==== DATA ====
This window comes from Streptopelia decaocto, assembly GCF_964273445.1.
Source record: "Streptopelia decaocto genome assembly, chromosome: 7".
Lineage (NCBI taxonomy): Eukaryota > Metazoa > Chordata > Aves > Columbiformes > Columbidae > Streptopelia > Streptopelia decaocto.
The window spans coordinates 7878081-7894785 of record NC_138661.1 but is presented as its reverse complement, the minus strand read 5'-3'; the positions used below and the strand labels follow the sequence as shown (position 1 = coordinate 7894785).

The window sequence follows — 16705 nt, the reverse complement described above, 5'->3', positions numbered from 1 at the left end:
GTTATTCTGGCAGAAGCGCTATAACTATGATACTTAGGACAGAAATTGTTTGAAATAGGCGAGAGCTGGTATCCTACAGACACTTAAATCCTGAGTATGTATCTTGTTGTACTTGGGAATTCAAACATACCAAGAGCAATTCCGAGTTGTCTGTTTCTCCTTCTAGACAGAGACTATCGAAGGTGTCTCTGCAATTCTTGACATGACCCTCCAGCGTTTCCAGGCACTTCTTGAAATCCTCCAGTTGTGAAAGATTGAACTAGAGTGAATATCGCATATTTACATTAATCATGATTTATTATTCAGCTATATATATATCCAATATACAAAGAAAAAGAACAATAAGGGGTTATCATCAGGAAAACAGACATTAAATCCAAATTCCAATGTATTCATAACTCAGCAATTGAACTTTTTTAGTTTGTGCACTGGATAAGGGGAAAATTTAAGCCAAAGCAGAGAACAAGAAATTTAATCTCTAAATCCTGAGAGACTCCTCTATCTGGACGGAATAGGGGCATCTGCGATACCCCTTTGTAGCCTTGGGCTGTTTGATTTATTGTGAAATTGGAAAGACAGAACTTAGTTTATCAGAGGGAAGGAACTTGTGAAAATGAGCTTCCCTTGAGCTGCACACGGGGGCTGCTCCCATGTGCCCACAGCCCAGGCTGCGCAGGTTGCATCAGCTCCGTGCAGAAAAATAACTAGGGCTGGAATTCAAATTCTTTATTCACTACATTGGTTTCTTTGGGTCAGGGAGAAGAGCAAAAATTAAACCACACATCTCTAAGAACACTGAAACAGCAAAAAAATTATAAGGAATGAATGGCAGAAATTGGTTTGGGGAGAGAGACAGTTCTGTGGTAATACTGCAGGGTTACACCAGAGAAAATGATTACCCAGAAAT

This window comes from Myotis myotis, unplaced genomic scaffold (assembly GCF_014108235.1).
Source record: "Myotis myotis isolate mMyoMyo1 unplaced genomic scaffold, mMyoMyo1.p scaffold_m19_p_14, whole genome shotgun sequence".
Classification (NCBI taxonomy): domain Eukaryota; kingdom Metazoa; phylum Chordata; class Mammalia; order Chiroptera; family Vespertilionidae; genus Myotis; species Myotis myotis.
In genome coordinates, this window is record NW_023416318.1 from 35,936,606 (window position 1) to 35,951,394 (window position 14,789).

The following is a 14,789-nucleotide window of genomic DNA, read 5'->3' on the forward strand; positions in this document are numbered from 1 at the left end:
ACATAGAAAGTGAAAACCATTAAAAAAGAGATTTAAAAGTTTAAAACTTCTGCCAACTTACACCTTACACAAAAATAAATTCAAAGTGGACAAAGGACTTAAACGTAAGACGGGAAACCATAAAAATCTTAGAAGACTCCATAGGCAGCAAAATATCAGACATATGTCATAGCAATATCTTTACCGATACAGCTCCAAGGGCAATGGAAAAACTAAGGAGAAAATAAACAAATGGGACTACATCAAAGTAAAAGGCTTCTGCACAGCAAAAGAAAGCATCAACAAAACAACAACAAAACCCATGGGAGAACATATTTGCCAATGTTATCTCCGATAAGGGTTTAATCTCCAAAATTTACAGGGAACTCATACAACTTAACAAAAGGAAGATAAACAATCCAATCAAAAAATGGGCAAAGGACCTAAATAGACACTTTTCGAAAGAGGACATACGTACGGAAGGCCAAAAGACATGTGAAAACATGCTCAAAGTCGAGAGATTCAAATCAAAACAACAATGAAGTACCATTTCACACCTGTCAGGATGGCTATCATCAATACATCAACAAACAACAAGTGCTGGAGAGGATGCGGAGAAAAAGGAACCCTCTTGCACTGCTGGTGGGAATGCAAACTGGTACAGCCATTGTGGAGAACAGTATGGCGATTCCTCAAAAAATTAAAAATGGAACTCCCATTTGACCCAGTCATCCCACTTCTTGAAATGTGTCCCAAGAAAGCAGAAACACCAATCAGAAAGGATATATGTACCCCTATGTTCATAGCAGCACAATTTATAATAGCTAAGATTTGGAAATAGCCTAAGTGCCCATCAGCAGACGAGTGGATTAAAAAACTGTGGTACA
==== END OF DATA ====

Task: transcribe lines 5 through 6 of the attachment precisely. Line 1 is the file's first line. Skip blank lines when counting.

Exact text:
The window sequence follows — 16705 nt, the reverse complement described above, 5'->3', positions numbered from 1 at the left end:
GTTATTCTGGCAGAAGCGCTATAACTATGATACTTAGGACAGAAATTGTTTGAAATAGGCGAGAGCTGGTATCCTACAGACACTTAAATCCTGAGTATGTATCTTGTTGTACTTGGGAATTCAAACATACCAAGAGCAATTCCGAGTTGTCTGTTTCTCCTTCTAGACAGAGACTATCGAAGGTGTCTCTGCAATTCTTGACATGACCCTCCAGCGTTTCCAGGCACTTCTTGAAATCCTCCAGTTGTGAAAGATTGAACTAGAGTGAATATCGCATATTTACATTAATCATGATTTATTATTCAGCTATATATATATCCAATATACAAAGAAAAAGAACAATAAGGGGTTATCATCAGGAAAACAGACATTAAATCCAAATTCCAATGTATTCATAACTCAGCAATTGAACTTTTTTAGTTTGTGCACTGGATAAGGGGAAAATTTAAGCCAAAGCAGAGAACAAGAAATTTAATCTCTAAATCCTGAGAGACTCCTCTATCTGGACGGAATAGGGGCATCTGCGATACCCCTTTGTAGCCTTGGGCTGTTTGATTTATTGTGAAATTGGAAAGACAGAACTTAGTTTATCAGAGGGAAGGAACTTGTGAAAATGAGCTTCCCTTGAGCTGCACACGGGGGCTGCTCCCATGTGCCCACAGCCCAGGCTGCGCAGGTTGCATCAGCTCCGTGCAGAAAAATAACTAGGGCTGGAATTCAAATTCTTTATTCACTACATTGGTTTCTTTGGGTCAGGGAGAAGAGCAAAAATTAAACCACACATCTCTAAGAACACTGAAACAGCAAAAAAATTATAAGGAATGAATGGCAGAAATTGGTTTGGGGAGAGAGACAGTTCTGTGGTAATACTGCAGGGTTACACCAGAGAAAATGATTACCCAGAAAT